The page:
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Why Wilson Wants Welfare Reform--Now

September 29, 1996|Sherry Bebitch Jeffe | Sherry Bebitch Jeffe, a contributing editor to Opinion, is a senior associate at the Center for Politics and Economics at Claremont Graduate School and a political analyst for KCAL-TV

There goes Gov. Pete Wilson, fastest pen in the West.

Less than a week after President Bill Clinton signed the welfare-reform law, Wilson ordered state agencies to cease providing services to illegal immigrants as a first step toward implementing the federal law.

Soon after, the governor ordered an immediate cut in food-stamp benefits to legal immigrants, another major requirement of the new law. But he rescinded the cut when the feds delayed defunding the program.

A noble attempt at bipartisan cooperation between Democrat and Republican?


Wilson was piqued at having to reverse his food-stamp order. He attacked the federal delay as either "incompetence . . . or, more likely, political games being played out in an election year by the Clinton administration."

Of course, the administration's foot-dragging is political. But so is Wilson's push to help Clinton "end welfare as we know it"--at warp speed.

In part, Wilson's rush to implement the welfare changes may have a personal element--vindication of his own stringent policies or a payback for the defeat of his 1992 welfare initiative. It may also be his response to attempts to derail Proposition 187, which makes illegal immigrants ineligible for state health and education services. The new welfare law requires that states implement some of 187's provisions overturned by a federal judge.

But Wilson's prime motive in speeding welfare reform along in California may lie in the hoped-for impact of welfare and immigration on this year's legislative elections and his own political future.

Wilson's actions could help establish his bona fides for 2000--if he could brag about making California the "first state in the nation" to deep-six the highly unpopular welfare system. More broadly, his strategy is to embarrass Clinton, and to scratch at his big lead in California, by implementing hurtful cuts before November's election.

Some Republicans are looking at welfare and immigration as potential wedge issues to motivate the party's base. Affirmative action was supposed to do that, but it doesn't seem to be working. Although support for the "California civil rights initiative" appears strong, the fight against affirmative-action programs has not caught fire nationally, and the issue doesn't appear to have long coattails.

In a recent survey of Orange County, long a GOP stronghold, pollster Mark Baldassare found that 61% of registered voters supported CCRI, while only 41% backed GOP presidential nominee Bob Dole. "Dole has not swayed Orange County by making his stand against affirmative action a key campaign issue," concluded Baldassare.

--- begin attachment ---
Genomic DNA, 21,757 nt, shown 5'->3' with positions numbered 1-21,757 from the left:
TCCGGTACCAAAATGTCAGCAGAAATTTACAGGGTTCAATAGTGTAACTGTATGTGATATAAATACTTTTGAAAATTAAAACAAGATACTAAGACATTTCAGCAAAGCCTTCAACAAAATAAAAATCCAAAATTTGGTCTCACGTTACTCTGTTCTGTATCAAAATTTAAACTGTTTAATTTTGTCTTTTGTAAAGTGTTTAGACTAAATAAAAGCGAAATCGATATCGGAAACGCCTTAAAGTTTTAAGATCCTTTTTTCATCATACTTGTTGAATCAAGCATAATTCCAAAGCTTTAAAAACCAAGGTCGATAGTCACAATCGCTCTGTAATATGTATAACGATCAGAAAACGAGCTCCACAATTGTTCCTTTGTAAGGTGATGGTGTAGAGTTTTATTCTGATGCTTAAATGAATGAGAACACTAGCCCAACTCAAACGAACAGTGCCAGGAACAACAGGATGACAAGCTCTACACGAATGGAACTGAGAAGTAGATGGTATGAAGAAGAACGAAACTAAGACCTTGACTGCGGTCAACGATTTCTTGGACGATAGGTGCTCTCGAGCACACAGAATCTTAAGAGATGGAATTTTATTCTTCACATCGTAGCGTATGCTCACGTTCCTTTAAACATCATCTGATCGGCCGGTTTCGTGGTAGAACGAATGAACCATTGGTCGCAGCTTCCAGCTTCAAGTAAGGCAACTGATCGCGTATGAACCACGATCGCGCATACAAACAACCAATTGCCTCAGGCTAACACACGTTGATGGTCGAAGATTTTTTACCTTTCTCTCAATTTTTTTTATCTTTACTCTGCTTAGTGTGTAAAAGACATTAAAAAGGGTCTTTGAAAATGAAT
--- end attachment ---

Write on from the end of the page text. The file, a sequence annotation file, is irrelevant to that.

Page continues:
California certainly figured in Dole's recent maneuvering on the immigration-reform bill. First, he lobbied against passage in order to deny Clinton another victory, despite the fact that Republican members of Congress desperately wanted a bill to take home. To keep the immigration debate alive after Republicans rebuffed him, Dole embraced a separate bill denying illegal immigrant children public schooling.

Wilson's recent maneuvering similarly keeps in play an issue that has galvanized state Republicans. But his strategy has less to do with Dole than with the fight to maintain the GOP's slim control of the state Assembly.

Currently, analysts see the battle for post-election dominance as too close to call. Republicans may want to use immigration as the issue to tip the balance in their favor. There's some evidence that it played such a role in 1994.

Among the races vital to keeping Republicans in control of the Assembly are the 28th and 69th districts. The contest for the 28th is a replay of the '94 contest between Deputy Dist. Atty. Lily Cervantes and first-term GOP incumbent Peter Frusetta. Some analysts believe a Proposition-187 backlash among Anglo voters, including moderate, more affluent Democrats, was a factor in Frusetta's narrow upset victory.

Until Republican Jim Morrissey won the 69th in '94, the seat had been the only Democratic-held district in Orange County. This year, it is a priority for Latino voter-registration groups. To overcome the large Democratic registration edge in the district, the GOP needs something to get supporters to the polls, or split the Democrats--and immigration may accomplish that.

Whether or not welfare and immigration reforms play well for Republicans in California congressional elections can also help determine who controls the U.S. House of Representatives, and whether Newt Gingrich remains speaker.

That's one reason why House Speaker Newt Gingrich (R-Ga.) blinked on the immigration bill; separating out its public-school provisions allows Republicans from California, and other states with high numbers of illegal immigrants, to hang tough without sacrificing major legislation. Pointing out that Clinton opposed Proposition 187, the speaker vowed, "We're not going to give up on helping California."

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